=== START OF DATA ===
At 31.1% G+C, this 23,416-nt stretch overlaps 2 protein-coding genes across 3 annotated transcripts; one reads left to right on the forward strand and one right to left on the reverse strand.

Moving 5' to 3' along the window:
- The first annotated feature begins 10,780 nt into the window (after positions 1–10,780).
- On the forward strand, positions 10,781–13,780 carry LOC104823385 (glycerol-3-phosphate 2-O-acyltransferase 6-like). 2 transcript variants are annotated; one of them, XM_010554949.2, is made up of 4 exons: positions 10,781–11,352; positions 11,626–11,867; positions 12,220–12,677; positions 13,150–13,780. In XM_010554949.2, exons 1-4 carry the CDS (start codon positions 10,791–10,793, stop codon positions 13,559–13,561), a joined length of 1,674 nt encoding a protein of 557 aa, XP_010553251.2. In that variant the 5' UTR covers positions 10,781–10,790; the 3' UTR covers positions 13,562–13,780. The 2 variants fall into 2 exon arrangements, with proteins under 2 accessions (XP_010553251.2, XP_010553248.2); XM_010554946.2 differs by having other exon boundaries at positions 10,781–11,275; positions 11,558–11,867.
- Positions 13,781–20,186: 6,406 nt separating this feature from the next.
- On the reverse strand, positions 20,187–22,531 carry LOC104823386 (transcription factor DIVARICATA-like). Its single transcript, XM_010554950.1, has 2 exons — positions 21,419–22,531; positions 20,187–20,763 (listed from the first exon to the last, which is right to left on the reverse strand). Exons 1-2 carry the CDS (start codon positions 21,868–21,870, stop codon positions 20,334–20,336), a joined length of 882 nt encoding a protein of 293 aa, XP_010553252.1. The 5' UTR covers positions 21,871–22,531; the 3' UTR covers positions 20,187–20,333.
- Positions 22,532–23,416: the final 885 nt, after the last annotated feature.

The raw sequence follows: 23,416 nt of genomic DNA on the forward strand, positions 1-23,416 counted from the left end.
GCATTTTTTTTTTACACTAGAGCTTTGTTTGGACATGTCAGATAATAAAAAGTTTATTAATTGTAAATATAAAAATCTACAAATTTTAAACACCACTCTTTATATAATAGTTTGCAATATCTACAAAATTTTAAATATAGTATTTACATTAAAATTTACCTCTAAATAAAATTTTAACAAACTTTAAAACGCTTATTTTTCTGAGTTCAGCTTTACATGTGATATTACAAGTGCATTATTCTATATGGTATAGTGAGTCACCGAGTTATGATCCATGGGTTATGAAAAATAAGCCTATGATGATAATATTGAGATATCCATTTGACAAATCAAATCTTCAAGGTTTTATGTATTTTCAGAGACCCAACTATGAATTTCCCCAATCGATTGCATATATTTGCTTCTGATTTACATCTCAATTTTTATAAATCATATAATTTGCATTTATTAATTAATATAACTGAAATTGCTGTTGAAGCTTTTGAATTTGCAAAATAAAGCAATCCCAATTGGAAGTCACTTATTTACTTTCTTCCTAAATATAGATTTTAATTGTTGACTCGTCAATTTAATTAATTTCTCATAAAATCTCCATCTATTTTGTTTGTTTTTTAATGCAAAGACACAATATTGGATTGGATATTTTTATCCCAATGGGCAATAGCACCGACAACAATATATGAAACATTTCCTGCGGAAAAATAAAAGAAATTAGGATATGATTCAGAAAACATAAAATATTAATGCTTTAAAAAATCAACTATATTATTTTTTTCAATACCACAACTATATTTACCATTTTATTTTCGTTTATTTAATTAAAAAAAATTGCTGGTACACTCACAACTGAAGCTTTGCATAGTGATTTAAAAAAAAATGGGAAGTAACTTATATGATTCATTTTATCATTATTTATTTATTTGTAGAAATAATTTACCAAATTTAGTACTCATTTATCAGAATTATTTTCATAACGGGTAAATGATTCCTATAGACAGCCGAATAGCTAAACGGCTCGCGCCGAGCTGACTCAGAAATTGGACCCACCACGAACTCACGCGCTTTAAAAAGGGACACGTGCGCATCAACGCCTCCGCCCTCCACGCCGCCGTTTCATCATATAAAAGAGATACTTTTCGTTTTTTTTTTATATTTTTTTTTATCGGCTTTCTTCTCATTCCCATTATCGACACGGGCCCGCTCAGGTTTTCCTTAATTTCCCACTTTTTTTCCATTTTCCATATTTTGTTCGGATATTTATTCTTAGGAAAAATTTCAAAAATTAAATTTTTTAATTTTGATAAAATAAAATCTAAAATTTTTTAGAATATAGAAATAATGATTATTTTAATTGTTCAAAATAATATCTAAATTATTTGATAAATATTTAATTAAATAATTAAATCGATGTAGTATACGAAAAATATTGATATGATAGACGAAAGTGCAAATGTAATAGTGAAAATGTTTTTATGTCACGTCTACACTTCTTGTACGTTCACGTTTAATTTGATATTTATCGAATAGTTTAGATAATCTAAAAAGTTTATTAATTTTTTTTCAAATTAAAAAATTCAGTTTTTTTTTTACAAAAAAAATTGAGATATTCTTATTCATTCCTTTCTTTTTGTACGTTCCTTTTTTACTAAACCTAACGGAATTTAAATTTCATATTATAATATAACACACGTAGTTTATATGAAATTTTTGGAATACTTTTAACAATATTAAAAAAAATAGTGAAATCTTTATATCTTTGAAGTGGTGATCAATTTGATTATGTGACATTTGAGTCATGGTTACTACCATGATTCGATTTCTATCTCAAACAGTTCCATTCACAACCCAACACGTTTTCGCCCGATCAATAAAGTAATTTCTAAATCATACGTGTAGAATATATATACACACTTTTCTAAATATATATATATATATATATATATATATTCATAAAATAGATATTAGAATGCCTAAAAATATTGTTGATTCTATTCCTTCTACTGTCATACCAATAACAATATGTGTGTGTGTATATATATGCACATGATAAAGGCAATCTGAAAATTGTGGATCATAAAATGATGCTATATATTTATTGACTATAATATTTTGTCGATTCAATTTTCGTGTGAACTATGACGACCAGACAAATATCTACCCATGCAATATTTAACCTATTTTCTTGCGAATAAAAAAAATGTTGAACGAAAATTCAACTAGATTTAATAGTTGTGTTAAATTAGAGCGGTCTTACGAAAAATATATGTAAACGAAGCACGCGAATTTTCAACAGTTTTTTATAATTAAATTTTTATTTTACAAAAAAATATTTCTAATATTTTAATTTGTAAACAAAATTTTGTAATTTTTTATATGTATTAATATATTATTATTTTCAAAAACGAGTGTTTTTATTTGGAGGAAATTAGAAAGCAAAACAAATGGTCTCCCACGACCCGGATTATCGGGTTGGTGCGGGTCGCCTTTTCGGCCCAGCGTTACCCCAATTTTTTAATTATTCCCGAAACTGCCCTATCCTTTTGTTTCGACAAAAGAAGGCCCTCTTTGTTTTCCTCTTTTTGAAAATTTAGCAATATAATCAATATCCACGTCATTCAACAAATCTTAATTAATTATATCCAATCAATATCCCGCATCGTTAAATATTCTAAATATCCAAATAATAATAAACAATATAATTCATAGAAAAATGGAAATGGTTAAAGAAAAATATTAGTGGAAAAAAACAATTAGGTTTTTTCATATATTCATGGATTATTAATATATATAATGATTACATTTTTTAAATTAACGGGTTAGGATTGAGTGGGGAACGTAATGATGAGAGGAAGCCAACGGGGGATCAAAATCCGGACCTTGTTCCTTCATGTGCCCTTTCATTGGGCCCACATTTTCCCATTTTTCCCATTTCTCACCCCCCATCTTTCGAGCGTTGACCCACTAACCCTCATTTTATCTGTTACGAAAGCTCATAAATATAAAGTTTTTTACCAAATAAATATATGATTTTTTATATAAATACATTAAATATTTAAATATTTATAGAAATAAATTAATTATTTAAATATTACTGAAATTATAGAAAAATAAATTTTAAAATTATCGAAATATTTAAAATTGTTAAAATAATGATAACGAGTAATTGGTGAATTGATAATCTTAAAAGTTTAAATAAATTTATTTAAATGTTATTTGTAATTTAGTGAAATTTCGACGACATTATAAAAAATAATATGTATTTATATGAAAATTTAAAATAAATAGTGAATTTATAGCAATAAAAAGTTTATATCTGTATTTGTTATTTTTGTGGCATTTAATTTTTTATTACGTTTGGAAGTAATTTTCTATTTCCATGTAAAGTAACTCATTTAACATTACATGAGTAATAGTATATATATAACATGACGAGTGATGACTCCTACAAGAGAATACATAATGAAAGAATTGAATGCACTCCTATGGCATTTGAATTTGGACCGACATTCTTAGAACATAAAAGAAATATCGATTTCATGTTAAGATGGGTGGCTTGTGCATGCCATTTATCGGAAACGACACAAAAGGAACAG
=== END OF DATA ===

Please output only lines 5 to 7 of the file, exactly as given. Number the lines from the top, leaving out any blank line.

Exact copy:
- Positions 13,781–20,186: 6,406 nt separating this feature from the next.
- On the reverse strand, positions 20,187–22,531 carry LOC104823386 (transcription factor DIVARICATA-like). Its single transcript, XM_010554950.1, has 2 exons — positions 21,419–22,531; positions 20,187–20,763 (listed from the first exon to the last, which is right to left on the reverse strand). Exons 1-2 carry the CDS (start codon positions 21,868–21,870, stop codon positions 20,334–20,336), a joined length of 882 nt encoding a protein of 293 aa, XP_010553252.1. The 5' UTR covers positions 21,871–22,531; the 3' UTR covers positions 20,187–20,333.
- Positions 22,532–23,416: the final 885 nt, after the last annotated feature.